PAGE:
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PROTRACK » GENERAL » Pembroke meet on April 2nd - Non-penalty for Stawell (If you don't go too fast!)

Pembroke meet on April 2nd - Non-penalty for Stawell (If you don't go too fast!)

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From the SAAL Office

Hi All,

The VAL has confirmed that races at The Kensignton CTC On The Run Gift will be NON-PENALTY for races at Stawell.

Athletes registered with the VAL / SAAL will not receive a handicap penalty at Stawell for winning a race at Kensington. A penalty however will be applied to the following season. This non-penalty does not apply for any athlete breaking ceiling time.

Don't forget to get your nominations in for your last chance at a competitive race before Stawell or the end of the season.
One Day registrations are open for this carnival.


LATE NOMINATIONS FOR PULTENEY WILL CLOSE TOMORROW (Friday 10th March)













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Kensington CTC On the Run Gift
Sunday 2nd April 2017


Entries close Monday 20th March 2017.


  • 70m Novice - $400
  • 120m Open 14m $1500
  • 120m Women 14m $1500
  • 300m All comers - $800
  • 550m Under 14 - $100
  • 800m Open 160m $1000
  • 1600m Open 400m $500
  • 400m Club Relay - $500

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http://www.adelaidenow.com.au/messenger/east-hills/athletics-to-return-to-kensington-oval-or-olympic-sports-field-for-first-time-in-20-years-for-pembroke-gift/news-story/ed82a917795ed3703db499455c1c242f

Athletics to return to Kensington Oval, or Olympic Sports Field, for first time in 20 years for Pembroke Gift

By Dan Jervis-Bardy
Eastern Courier Messenger
February 16, 2017


ATHLETICS will return to Kensington Oval for the first time in almost 20 years as part of a new event on the SA running calendar.

The SA Athletic League (SAAL) has announced the old Olympic Sports Field will host its season-ending carnival on Sunday, April 2.

The Pembroke Gift will include a mix of handicapped races from 120m to 1600m and, possibly, an “all-comers relay”, according to SAAL executive officer Leon Burckhardt.

“It (Kensington Oval) was the home of running here in SA and we have been pretty keen to get an event back here,” Mr Burckhardt said.

“It has been floated in the past, and we have now been able to get some sponsors on board.”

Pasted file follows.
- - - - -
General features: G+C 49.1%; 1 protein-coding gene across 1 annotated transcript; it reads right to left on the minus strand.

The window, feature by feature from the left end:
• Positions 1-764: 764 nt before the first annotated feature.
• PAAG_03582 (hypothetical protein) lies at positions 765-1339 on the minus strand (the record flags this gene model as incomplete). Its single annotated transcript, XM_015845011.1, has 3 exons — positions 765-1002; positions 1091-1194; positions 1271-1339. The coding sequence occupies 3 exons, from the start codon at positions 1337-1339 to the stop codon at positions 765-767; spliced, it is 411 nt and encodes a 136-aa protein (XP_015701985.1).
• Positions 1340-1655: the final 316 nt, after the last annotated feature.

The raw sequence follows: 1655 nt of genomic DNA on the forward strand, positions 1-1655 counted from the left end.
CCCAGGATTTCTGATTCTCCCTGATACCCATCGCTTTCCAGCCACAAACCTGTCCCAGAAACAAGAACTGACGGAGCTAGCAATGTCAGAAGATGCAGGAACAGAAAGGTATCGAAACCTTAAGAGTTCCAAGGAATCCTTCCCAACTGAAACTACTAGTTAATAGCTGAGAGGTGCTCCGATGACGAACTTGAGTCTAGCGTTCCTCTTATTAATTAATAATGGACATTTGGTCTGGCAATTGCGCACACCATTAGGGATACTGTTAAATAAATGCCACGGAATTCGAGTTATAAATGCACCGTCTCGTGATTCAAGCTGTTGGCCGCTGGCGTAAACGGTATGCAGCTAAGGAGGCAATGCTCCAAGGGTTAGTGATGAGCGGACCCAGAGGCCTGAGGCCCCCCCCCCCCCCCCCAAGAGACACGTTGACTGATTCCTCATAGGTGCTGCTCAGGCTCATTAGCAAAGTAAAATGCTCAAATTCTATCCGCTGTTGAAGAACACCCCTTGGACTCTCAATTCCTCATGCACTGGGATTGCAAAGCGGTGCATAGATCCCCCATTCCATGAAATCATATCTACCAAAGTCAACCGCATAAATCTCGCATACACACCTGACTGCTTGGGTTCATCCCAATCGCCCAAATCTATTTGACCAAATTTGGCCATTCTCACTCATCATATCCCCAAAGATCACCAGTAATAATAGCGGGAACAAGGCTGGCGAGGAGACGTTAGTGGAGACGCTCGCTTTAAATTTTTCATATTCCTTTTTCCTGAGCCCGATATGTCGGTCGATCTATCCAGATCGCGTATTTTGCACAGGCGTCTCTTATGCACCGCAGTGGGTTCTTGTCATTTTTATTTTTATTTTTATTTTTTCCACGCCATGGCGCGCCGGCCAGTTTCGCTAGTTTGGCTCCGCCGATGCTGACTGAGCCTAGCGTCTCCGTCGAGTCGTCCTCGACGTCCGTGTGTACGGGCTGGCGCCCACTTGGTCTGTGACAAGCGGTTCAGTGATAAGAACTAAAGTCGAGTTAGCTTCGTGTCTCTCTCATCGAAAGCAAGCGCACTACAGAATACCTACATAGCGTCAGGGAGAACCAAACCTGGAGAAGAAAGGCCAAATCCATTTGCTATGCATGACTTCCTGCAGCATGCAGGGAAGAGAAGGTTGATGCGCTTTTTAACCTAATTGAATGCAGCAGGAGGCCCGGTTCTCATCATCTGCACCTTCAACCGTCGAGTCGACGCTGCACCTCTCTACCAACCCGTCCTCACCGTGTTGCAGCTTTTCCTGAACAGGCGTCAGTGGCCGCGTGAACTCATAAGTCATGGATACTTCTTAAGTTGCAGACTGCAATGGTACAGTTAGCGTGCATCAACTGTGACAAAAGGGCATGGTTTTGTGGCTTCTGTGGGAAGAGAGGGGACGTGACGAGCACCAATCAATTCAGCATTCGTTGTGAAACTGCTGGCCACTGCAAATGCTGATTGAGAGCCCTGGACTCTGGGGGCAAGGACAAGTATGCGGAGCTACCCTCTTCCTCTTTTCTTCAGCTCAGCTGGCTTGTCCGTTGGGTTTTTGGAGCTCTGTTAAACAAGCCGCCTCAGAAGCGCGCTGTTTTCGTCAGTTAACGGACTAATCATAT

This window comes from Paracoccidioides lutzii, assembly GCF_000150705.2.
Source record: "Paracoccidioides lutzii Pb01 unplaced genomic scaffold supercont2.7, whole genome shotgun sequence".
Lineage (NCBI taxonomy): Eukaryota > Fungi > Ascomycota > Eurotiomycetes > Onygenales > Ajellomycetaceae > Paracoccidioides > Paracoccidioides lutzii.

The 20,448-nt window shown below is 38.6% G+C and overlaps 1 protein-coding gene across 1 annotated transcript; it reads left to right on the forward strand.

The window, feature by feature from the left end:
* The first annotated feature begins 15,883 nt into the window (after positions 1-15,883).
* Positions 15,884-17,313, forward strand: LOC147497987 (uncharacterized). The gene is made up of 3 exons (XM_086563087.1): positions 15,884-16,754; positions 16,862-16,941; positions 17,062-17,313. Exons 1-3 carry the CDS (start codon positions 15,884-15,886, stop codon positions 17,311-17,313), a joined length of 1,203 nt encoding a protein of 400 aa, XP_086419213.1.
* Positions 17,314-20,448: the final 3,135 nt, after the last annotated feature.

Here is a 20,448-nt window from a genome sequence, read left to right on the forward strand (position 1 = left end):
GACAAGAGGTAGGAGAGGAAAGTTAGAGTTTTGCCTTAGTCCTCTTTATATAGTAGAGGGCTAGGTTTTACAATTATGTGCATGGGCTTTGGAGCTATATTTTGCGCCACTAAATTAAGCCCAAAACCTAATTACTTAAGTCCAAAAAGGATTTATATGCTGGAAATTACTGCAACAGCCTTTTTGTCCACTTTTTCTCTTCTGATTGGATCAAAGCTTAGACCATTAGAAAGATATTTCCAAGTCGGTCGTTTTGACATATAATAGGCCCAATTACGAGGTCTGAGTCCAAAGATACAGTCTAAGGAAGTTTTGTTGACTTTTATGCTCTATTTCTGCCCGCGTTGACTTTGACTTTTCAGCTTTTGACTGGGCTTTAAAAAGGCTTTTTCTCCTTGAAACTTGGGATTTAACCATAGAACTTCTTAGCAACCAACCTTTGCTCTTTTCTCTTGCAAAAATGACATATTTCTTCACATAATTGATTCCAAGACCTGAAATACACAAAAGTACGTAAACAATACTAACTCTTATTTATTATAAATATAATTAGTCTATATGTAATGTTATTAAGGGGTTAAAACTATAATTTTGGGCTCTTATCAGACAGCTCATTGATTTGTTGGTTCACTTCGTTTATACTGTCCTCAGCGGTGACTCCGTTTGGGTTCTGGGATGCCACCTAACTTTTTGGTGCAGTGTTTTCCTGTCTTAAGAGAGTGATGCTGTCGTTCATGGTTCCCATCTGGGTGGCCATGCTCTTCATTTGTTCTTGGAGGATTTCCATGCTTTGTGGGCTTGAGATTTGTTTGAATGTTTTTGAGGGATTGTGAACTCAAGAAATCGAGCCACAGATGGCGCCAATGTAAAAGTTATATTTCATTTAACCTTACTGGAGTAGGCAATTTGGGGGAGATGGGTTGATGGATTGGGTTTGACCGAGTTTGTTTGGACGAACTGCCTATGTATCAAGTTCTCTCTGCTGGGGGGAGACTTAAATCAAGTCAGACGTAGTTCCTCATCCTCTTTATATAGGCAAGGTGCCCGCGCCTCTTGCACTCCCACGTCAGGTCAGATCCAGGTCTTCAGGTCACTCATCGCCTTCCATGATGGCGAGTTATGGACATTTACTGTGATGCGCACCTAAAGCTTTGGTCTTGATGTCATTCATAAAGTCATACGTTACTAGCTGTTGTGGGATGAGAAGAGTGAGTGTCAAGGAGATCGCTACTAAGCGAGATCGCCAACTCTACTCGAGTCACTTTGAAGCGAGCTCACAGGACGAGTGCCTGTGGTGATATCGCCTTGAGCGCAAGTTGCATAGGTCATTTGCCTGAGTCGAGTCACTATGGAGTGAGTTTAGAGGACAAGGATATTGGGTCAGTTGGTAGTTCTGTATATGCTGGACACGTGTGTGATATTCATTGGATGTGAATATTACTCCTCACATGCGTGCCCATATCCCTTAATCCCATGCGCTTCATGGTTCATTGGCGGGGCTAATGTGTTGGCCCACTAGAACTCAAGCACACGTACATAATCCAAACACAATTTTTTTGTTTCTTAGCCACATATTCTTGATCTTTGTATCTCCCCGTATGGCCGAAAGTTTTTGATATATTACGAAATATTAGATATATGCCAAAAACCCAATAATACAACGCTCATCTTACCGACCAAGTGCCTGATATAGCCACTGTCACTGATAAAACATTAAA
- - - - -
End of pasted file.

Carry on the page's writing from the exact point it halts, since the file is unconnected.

The event will be first competitive athletics meet at Kensington Oval since Olympic Sports Field was ripped up and reborn as cricket and football oval when the State Government opened its new 6000-seat athletics stadium at Mile End in 1998.

Olympic Sports Field, which was next to Pembroke’s middle school campus, opened in 1963 and hosted six Australian championships and numerous one-day meets which attracted Olympic gold medallists and world record holders, including Cathy Freeman, Steve Ovett and Linford Christie.

Mr Burckhardt said the Pembroke Gift would help fill the gap between the end of the league’s season and Australia’s richest footrace race, the Stawell Gift, on Easter weekend.

Prize money for the carnival – expected to attract about 300 entrants – would be announced in the coming weeks, he said.

“The sponsors who we have spoken with have indicated that they want to make this a long-term event on the calendar,” he said.

Glenside runner Rose Pittman, who trains with the Haslam Oval-based Pembroke Athletics Club, was looking forward to racing at her “home” meet.

“I have been supporting all of the people I train with and telling them they should sign up (to race) because it is so convenient for us,” Pittman, 15, said.

“Hopefully they do … it will be great.”


Kensington Oval history

1875 – Kensington Oval opens as a football and cricket ground at the old Shipsters Paddock, on The Parade. Norwood, West Adelaide and Kensington football clubs, as well as Kensington District Cricket Club (KDCC), use the oval as their home ground.

1935 – Sir Donald Bradman joins KDCC after moving to SA from NSW. The Don plays for Browns until 1948/49, scoring 3377 runs at an average of 84.

1963 – The oval is turned into Olympic Sports Field (OSF), SA’s premier track and field stadium. Adelaide City Football Club are also based at the stadium. KDCC are relocated to nearby Kensington Gardens Reserve.

1967 – OSF host the Australian Track & Field Championships for the first time. Victorian Ralph Doubell is victorious in the men’s 800m, a year before winning gold in the same event at the Mexico Olympics.

1967 – Soccer giants Manchester United, led by superstar George Best, beat a team of local amateurs 5-1 in a friendly match.

1977 – A stadium record 13,132 turn out to watch a National Soccer League match between Adelaide City and Sydney Marconi.

1995 – The State Government announces plans for a new 6000-seat athletics stadium at Mile End to replace OSF as the home of SA track and field.

1995 – Burnside Council, which owns the 6.5ha grounds, asks the Supreme Court to rule on whether a deed it holds over the site allows it to be sold for housing.

1996 – Councillors vote not to sell the grounds amid community support for the land to be retained as open space.

1997 – Burnside heads back to the Supreme Court, this time to finalise a lease agreement with Pembroke School over use of Kensington Oval. Under the 40-year licence, Pembroke gets the oval for after school training and weekend competitions.

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